Localized protein translation is critical in many biological contexts, particularly in highly polarized cells, such as neurons, to regulate gene expression in a spatiotemporal manner. The cytoplasmic polyadenylation element-binding (CPEB) family of RNA-binding proteins has emerged as a key regulator of mRNA transport and local translation required for early embryonic development, synaptic plasticity, and long-term memory (LTM). Drosophila Orb and Orb2 are single members of the CPEB1 and CPEB2 subfamilies of the CPEB proteins, respectively. At present, the identity of the mRNA targets they regulate is not fully known, and the binding specificity of the CPEB2 subfamily is a matter of debate. Using transcriptome-wide UV cross-linking and immunoprecipitation, we define the mRNA-binding sites and targets of Drosophila CPEBs. Both Orb and Orb2 bind linear cytoplasmic polyadenylation element-like sequences in the 3' UTRs of largely overlapping target mRNAs, with Orb2 potentially having a broader specificity. Both proteins use their RNA-recognition motifs but not the Zinc-finger region for RNA binding. A subset of Orb2 targets is translationally regulated in cultured S2 cells and fly head extracts. Moreover, pan-neuronal RNAi knockdown of these targets suggests that a number of these targets are involved in LTM. Our results provide a comprehensive list of mRNA targets of the two CPEB proteins in Drosophila, thus providing insights into local protein synthesis involved in various biological processes, including LTM.

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    Keleman LabFetter Lab
    06/30/15 | Synaptic Orb2A Bridges Memory Acquisition and Late Memory Consolidation in Drosophila.
    Krüttner S, Traunmüller L, Dag U, Jandrasits K, Stepien B, Iyer N, Fradkin LG, Noordermeer JN, Mensh BD, Keleman K
    Cell Reports. 2015 Jun 30;11(12):1953-65. doi: 10.1016/j.celrep.2015.05.037

    To adapt to an ever-changing environment, animals consolidate some, but not all, learning experiences to long-term memory. In mammals, long-term memory consolidation often involves neural pathway reactivation hours after memory acquisition. It is not known whether this delayed-reactivation schema is common across the animal kingdom or how information is stored during the delay period. Here, we show that, during courtship suppression learning, Drosophila exhibits delayed long-term memory consolidation. We also show that the same class of dopaminergic neurons engaged earlier in memory acquisition is also both necessary and sufficient for delayed long-term memory consolidation. Furthermore, we present evidence that, during learning, the translational regulator Orb2A tags specific synapses of mushroom body neurons for later consolidation. Consolidation involves the subsequent recruitment of Orb2B and the activity-dependent synthesis of CaMKII. Thus, our results provide evidence for the role of a neuromodulated, synapse-restricted molecule bridging memory acquisition and long-term memory consolidation in a learning animal.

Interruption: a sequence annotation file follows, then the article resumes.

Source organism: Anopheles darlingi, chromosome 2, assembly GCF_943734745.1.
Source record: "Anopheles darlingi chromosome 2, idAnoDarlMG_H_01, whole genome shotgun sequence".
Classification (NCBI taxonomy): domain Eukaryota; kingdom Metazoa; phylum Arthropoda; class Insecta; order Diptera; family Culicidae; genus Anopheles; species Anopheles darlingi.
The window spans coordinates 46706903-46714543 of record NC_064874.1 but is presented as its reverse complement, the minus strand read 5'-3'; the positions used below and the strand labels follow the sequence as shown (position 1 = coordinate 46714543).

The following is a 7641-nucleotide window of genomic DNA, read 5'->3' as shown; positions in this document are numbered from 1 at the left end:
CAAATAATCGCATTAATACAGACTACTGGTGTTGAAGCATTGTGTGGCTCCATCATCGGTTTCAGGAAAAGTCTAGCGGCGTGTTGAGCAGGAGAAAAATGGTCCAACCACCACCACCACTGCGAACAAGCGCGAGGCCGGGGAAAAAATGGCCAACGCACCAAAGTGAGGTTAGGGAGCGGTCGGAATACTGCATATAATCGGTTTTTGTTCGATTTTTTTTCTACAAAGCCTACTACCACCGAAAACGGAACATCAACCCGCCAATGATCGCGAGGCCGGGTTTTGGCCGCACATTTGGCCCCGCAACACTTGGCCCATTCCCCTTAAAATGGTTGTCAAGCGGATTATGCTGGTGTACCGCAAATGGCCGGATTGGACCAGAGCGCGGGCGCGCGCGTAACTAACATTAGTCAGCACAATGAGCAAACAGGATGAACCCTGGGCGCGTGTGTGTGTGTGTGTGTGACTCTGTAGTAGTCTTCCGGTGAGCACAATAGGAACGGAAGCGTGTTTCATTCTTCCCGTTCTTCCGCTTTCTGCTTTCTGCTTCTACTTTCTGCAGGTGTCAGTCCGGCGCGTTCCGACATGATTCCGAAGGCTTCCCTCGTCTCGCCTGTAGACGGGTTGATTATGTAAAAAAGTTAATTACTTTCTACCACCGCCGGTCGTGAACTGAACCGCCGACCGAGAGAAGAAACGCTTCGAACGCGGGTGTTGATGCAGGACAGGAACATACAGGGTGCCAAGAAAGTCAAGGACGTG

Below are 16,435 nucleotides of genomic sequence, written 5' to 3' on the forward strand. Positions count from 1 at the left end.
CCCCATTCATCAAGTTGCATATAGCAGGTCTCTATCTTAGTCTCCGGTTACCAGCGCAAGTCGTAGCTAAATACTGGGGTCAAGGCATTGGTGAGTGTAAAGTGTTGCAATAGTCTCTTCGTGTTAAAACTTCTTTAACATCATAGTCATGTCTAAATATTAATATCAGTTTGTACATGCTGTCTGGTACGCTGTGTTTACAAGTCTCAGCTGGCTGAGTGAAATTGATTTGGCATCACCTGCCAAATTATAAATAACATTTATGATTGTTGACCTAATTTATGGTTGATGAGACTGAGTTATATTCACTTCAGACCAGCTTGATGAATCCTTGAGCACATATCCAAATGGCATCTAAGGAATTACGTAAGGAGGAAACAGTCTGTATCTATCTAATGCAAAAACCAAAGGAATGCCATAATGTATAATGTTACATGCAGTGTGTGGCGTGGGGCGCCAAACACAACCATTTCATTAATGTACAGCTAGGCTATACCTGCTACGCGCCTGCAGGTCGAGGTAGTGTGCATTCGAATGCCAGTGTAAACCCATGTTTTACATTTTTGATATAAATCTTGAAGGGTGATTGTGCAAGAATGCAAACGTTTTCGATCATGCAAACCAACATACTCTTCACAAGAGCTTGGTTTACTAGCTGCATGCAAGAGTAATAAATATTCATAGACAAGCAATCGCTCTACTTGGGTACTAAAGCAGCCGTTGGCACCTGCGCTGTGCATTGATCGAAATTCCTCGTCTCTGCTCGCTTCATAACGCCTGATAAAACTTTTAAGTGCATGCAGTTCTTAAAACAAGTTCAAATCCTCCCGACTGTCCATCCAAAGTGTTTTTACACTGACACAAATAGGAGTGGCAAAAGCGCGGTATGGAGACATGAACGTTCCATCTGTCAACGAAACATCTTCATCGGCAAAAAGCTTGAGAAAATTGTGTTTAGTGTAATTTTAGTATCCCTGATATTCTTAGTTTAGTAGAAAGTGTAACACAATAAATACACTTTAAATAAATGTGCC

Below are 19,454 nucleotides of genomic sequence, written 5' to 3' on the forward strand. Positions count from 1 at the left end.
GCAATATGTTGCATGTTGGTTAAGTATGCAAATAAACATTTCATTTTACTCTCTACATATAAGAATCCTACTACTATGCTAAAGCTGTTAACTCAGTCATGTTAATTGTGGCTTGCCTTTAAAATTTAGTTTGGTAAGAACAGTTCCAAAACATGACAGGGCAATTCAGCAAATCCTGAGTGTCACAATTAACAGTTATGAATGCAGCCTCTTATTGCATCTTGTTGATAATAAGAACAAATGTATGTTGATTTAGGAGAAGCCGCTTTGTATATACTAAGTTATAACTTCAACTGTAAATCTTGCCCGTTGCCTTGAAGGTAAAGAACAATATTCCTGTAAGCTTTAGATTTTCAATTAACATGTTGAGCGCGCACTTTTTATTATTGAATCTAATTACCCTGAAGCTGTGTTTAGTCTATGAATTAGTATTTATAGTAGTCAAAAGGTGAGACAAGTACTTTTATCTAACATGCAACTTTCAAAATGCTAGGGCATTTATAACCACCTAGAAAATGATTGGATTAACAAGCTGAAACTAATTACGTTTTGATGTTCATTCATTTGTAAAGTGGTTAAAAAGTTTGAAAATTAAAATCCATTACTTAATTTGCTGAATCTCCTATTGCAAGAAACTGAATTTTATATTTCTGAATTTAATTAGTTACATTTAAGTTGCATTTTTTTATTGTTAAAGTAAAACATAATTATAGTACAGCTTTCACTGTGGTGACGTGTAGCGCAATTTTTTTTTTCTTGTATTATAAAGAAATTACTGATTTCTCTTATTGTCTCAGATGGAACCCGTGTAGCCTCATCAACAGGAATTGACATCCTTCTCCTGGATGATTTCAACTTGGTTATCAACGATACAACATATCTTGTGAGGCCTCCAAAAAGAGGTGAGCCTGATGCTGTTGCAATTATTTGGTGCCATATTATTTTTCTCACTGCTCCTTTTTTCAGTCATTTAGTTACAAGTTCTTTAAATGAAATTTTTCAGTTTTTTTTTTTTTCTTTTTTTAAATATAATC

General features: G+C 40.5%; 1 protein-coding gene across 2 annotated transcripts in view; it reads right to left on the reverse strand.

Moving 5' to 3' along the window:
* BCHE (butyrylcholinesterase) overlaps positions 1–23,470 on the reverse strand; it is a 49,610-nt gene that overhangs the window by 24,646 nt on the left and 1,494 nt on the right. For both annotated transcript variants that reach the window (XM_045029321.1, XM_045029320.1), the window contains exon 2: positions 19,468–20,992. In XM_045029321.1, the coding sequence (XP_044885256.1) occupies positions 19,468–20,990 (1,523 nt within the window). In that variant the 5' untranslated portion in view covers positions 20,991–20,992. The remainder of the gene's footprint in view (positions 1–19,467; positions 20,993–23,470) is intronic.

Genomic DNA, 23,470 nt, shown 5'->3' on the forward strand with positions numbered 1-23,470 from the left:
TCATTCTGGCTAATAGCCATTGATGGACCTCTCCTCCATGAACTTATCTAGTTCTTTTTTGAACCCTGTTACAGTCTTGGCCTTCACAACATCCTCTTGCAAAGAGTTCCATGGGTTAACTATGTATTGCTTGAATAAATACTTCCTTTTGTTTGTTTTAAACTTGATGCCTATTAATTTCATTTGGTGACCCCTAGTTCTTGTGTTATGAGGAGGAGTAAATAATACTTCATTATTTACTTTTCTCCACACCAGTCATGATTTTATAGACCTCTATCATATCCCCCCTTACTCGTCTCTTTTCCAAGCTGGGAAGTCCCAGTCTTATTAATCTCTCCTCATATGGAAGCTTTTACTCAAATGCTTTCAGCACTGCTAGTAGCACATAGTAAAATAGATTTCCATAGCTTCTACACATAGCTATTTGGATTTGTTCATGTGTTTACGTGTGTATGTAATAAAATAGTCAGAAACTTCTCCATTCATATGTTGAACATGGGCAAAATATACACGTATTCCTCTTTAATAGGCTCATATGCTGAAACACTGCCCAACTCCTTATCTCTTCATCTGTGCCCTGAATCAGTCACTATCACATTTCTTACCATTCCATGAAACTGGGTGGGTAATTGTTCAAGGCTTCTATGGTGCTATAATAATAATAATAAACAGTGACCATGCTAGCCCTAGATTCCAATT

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    04/01/15 | Identification of genes that promote or inhibit olfactory memory formation in Drosophila.
    Walkinshaw E, Gai Y, Farkas C, Richter D, Nicholas E, Keleman K, Davis RL
    Genetics. 2015 Apr;199(4):1173-82. doi: 10.1534/genetics.114.173575

    Genetic screens in Drosophila melanogaster and other organisms have been pursued to filter the genome for genetic functions important for memory formation. Such screens have employed primarily chemical or transposon-mediated mutagenesis and have identified numerous mutants including classical memory mutants, dunce and rutabaga. Here, we report the results of a large screen using panneuronal RNAi expression to identify additional genes critical for memory formation. We identified >500 genes that compromise memory when inhibited (low hits), either by disrupting the development and normal function of the adult animal or by participating in the neurophysiological mechanisms underlying memory formation. We also identified >40 genes that enhance memory when inhibited (high hits). The dunce gene was identified as one of the low hits and further experiments were performed to map the effects of the dunce RNAi to the α/β and γ mushroom body neurons. Additional behavioral experiments suggest that dunce knockdown in the mushroom body neurons impairs memory without significantly affecting acquisition. We also characterized one high hit, sickie, to show that RNAi knockdown of this gene enhances memory through effects in dopaminergic neurons without apparent effects on acquisition. These studies further our understanding of two genes involved in memory formation, provide a valuable list of genes that impair memory that may be important for understanding the neurophysiology of memory or neurodevelopmental disorders, and offer a new resource of memory suppressor genes that will aid in understanding restraint mechanisms employed by the brain to optimize resources.